From the Publisher
Agatha McGee, a tower of strength as Miles Pruitt's surrogate mother/landlady in Staggerford, takes the spotlight here. I like this old lady. How can anyone not like this feisty, intelligent, honorable, quick witted, reactionary-but-progressive, hot-tempered, indignant, pragmatic, nurturing old lady? This novel, like it's sequel Dear James, is very warm. There are certain writers that you can depend on to make you relax and smile. Jon Hassler, like Lee Smith, Ellen Gilchrist and Richard Russo, seems to be a writer that is completely in love with and charmed by his own characters. He's kind to them and it's a warmth that extends itself to the reader. I can't help but wish Agatha McGee had been my sixth grade teacher and taught me the Catechism. This is especially weird when you consider the fact that I'm Jewish and pretty much believe in secular education. I guess I must really like her a lot. When you feel like you hate everyone and you'd like to just grab a gun and blow people away, pick up this book instead and save yourself some prison time.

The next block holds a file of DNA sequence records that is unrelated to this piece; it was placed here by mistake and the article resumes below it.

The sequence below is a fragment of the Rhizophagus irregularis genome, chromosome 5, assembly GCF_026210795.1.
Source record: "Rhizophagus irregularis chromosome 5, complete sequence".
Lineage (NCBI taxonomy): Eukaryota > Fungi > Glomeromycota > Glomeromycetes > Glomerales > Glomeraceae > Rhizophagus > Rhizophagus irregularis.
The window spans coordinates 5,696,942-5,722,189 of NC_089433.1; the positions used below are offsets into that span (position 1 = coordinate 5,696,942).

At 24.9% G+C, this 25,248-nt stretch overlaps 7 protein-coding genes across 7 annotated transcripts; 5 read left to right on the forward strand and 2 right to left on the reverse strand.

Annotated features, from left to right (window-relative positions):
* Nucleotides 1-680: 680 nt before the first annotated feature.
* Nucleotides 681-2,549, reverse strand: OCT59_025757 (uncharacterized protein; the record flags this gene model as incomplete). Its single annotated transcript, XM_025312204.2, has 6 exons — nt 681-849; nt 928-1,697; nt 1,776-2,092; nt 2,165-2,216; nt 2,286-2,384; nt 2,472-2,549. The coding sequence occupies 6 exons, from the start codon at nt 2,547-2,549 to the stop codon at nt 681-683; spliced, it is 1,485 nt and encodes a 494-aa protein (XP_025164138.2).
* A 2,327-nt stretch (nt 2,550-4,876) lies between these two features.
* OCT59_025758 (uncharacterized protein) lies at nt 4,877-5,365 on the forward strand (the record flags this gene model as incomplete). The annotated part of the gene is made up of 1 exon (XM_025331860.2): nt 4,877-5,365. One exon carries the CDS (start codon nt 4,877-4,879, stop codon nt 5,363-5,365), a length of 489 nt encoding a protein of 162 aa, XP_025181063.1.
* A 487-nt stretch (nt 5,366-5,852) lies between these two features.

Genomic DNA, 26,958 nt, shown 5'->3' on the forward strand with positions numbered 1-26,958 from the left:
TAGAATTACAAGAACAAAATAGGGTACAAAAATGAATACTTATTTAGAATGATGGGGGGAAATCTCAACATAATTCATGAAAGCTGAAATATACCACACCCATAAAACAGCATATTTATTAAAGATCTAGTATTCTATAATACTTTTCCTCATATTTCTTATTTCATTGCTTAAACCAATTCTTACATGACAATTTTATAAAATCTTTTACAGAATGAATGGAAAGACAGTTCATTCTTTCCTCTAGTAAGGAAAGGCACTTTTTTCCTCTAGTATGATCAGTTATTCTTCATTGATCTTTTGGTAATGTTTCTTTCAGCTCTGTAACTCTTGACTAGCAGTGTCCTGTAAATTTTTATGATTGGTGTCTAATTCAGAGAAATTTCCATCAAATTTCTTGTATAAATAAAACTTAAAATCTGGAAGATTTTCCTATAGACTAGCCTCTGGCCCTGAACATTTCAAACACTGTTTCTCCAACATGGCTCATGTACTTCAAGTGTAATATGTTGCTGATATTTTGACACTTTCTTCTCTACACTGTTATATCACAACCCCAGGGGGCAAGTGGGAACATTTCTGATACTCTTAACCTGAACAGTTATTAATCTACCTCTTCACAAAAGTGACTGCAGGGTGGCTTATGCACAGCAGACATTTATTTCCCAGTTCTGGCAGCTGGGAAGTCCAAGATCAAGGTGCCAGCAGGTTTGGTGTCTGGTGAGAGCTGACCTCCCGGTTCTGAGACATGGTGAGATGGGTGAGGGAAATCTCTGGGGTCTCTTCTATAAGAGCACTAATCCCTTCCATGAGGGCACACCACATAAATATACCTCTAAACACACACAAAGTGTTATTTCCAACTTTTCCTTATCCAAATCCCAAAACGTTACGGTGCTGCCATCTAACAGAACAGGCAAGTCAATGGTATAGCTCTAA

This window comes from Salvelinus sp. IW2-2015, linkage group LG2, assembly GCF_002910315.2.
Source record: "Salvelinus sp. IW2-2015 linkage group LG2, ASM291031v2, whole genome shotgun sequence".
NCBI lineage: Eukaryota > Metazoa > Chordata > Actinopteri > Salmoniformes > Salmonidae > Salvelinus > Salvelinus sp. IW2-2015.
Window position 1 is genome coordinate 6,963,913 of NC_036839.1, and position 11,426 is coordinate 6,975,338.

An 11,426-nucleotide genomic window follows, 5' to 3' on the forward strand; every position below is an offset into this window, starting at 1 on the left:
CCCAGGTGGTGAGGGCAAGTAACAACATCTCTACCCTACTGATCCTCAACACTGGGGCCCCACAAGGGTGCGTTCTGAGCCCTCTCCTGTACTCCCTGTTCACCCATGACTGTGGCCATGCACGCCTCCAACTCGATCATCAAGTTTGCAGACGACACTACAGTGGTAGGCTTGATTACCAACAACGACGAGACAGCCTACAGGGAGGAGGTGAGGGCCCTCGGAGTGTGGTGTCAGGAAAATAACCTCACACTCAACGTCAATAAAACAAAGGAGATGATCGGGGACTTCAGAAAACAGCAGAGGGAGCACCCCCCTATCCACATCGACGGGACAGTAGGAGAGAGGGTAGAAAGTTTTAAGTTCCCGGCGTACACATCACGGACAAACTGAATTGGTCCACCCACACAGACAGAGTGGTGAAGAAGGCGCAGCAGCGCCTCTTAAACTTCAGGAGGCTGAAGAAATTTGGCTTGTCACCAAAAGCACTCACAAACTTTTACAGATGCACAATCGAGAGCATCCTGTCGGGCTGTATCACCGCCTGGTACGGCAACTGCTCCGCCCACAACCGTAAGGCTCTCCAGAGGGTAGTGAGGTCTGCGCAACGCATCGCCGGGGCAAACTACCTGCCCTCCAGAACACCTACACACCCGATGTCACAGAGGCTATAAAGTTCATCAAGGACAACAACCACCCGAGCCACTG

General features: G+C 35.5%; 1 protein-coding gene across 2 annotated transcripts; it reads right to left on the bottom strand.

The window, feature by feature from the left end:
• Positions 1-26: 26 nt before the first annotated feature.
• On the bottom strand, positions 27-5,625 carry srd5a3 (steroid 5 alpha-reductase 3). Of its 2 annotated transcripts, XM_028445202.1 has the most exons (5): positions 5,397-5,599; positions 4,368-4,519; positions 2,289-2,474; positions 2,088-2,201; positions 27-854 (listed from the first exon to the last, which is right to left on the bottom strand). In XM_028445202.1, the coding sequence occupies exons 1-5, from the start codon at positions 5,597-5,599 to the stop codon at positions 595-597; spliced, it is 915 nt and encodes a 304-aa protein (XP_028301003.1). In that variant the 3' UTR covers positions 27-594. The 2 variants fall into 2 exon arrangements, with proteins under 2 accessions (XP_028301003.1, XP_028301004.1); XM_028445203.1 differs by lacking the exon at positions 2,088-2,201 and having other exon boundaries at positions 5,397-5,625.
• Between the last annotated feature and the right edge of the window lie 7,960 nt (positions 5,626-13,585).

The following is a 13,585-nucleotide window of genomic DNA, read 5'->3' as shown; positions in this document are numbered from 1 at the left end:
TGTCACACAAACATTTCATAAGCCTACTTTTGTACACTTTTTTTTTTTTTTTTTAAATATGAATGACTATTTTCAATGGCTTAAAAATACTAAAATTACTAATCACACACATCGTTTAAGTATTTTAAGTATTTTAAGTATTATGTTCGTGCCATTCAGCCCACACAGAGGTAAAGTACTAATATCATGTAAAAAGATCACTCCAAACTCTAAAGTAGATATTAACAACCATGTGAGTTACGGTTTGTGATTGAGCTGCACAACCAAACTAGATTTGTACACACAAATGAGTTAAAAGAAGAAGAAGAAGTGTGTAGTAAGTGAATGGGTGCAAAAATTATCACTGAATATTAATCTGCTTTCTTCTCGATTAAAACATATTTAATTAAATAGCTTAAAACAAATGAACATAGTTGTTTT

- S. Gutierrez, Assistant editor
From the Inside Flap
"Hassler's characters have old-fashioned values and typical human failings; they make this a novel to restore your faith in humanity."
LOS ANGELES TIMES
Agatha McGee is following a dream, though it might be late in the game. She's just retired from a career of teaching and travels to Ireland in search of the romance she never had time for. And along the way, she not only discovers people she would never have let herself know before, but learns through experience, at long last, that love is unpredictable, unstoppable, and never appears as we dream it will. From the Paperback edition.